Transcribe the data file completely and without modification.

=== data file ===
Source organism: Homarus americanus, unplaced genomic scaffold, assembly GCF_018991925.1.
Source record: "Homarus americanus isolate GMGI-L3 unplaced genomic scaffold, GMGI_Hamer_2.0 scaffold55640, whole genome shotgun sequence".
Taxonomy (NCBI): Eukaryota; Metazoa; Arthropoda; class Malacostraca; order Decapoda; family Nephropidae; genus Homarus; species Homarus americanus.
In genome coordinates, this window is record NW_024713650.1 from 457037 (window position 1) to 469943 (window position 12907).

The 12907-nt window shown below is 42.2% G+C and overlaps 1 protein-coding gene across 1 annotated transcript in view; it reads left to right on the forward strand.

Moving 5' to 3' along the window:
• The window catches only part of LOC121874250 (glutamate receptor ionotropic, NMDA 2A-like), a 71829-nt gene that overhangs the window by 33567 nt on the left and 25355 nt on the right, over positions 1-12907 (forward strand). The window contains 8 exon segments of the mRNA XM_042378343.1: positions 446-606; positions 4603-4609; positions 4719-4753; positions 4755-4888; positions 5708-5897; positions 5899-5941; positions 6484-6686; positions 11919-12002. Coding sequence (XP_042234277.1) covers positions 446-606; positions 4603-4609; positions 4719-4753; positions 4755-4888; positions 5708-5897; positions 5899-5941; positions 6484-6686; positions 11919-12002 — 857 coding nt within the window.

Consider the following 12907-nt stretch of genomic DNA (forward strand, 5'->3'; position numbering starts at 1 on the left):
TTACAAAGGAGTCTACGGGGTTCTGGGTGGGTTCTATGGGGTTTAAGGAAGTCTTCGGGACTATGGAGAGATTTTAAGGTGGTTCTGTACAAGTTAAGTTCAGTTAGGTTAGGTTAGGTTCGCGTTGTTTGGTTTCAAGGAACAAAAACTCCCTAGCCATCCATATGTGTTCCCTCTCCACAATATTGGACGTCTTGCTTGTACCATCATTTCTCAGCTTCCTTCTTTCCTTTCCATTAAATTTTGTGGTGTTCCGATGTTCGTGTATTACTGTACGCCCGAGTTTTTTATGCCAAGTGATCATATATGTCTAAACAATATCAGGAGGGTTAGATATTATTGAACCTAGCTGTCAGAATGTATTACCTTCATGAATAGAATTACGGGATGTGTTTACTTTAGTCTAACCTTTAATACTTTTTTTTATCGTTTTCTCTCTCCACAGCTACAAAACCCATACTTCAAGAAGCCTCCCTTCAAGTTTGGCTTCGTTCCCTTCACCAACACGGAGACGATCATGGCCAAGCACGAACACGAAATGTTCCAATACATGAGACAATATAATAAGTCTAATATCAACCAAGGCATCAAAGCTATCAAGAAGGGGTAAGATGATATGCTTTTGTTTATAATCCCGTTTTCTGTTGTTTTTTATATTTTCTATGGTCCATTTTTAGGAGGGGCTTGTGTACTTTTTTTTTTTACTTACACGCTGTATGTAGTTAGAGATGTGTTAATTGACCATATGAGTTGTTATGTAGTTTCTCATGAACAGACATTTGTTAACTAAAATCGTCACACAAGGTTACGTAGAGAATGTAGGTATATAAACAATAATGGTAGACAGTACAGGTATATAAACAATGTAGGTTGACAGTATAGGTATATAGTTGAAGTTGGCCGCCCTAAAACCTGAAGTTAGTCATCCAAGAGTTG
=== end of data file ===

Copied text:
Source organism: Homarus americanus, unplaced genomic scaffold, assembly GCF_018991925.1.
Source record: "Homarus americanus isolate GMGI-L3 unplaced genomic scaffold, GMGI_Hamer_2.0 scaffold55640, whole genome shotgun sequence".
Taxonomy (NCBI): Eukaryota; Metazoa; Arthropoda; class Malacostraca; order Decapoda; family Nephropidae; genus Homarus; species Homarus americanus.
In genome coordinates, this window is record NW_024713650.1 from 457037 (window position 1) to 469943 (window position 12907).

The 12907-nt window shown below is 42.2% G+C and overlaps 1 protein-coding gene across 1 annotated transcript in view; it reads left to right on the forward strand.

Moving 5' to 3' along the window:
• The window catches only part of LOC121874250 (glutamate receptor ionotropic, NMDA 2A-like), a 71829-nt gene that overhangs the window by 33567 nt on the left and 25355 nt on the right, over positions 1-12907 (forward strand). The window contains 8 exon segments of the mRNA XM_042378343.1: positions 446-606; positions 4603-4609; positions 4719-4753; positions 4755-4888; positions 5708-5897; positions 5899-5941; positions 6484-6686; positions 11919-12002. Coding sequence (XP_042234277.1) covers positions 446-606; positions 4603-4609; positions 4719-4753; positions 4755-4888; positions 5708-5897; positions 5899-5941; positions 6484-6686; positions 11919-12002 — 857 coding nt within the window.

Consider the following 12907-nt stretch of genomic DNA (forward strand, 5'->3'; position numbering starts at 1 on the left):
TTACAAAGGAGTCTACGGGGTTCTGGGTGGGTTCTATGGGGTTTAAGGAAGTCTTCGGGACTATGGAGAGATTTTAAGGTGGTTCTGTACAAGTTAAGTTCAGTTAGGTTAGGTTAGGTTCGCGTTGTTTGGTTTCAAGGAACAAAAACTCCCTAGCCATCCATATGTGTTCCCTCTCCACAATATTGGACGTCTTGCTTGTACCATCATTTCTCAGCTTCCTTCTTTCCTTTCCATTAAATTTTGTGGTGTTCCGATGTTCGTGTATTACTGTACGCCCGAGTTTTTTATGCCAAGTGATCATATATGTCTAAACAATATCAGGAGGGTTAGATATTATTGAACCTAGCTGTCAGAATGTATTACCTTCATGAATAGAATTACGGGATGTGTTTACTTTAGTCTAACCTTTAATACTTTTTTTTATCGTTTTCTCTCTCCACAGCTACAAAACCCATACTTCAAGAAGCCTCCCTTCAAGTTTGGCTTCGTTCCCTTCACCAACACGGAGACGATCATGGCCAAGCACGAACACGAAATGTTCCAATACATGAGACAATATAATAAGTCTAATATCAACCAAGGCATCAAAGCTATCAAGAAGGGGTAAGATGATATGCTTTTGTTTATAATCCCGTTTTCTGTTGTTTTTTATATTTTCTATGGTCCATTTTTAGGAGGGGCTTGTGTACTTTTTTTTTTTACTTACACGCTGTATGTAGTTAGAGATGTGTTAATTGACCATATGAGTTGTTATGTAGTTTCTCATGAACAGACATTTGTTAACTAAAATCGTCACACAAGGTTACGTAGAGAATGTAGGTATATAAACAATAATGGTAGACAGTACAGGTATATAAACAATGTAGGTTGACAGTATAGGTATATAGTTGAAGTTGGCCGCCCTAAAACCTGAAGTTAGTCATCCAAGAGTTG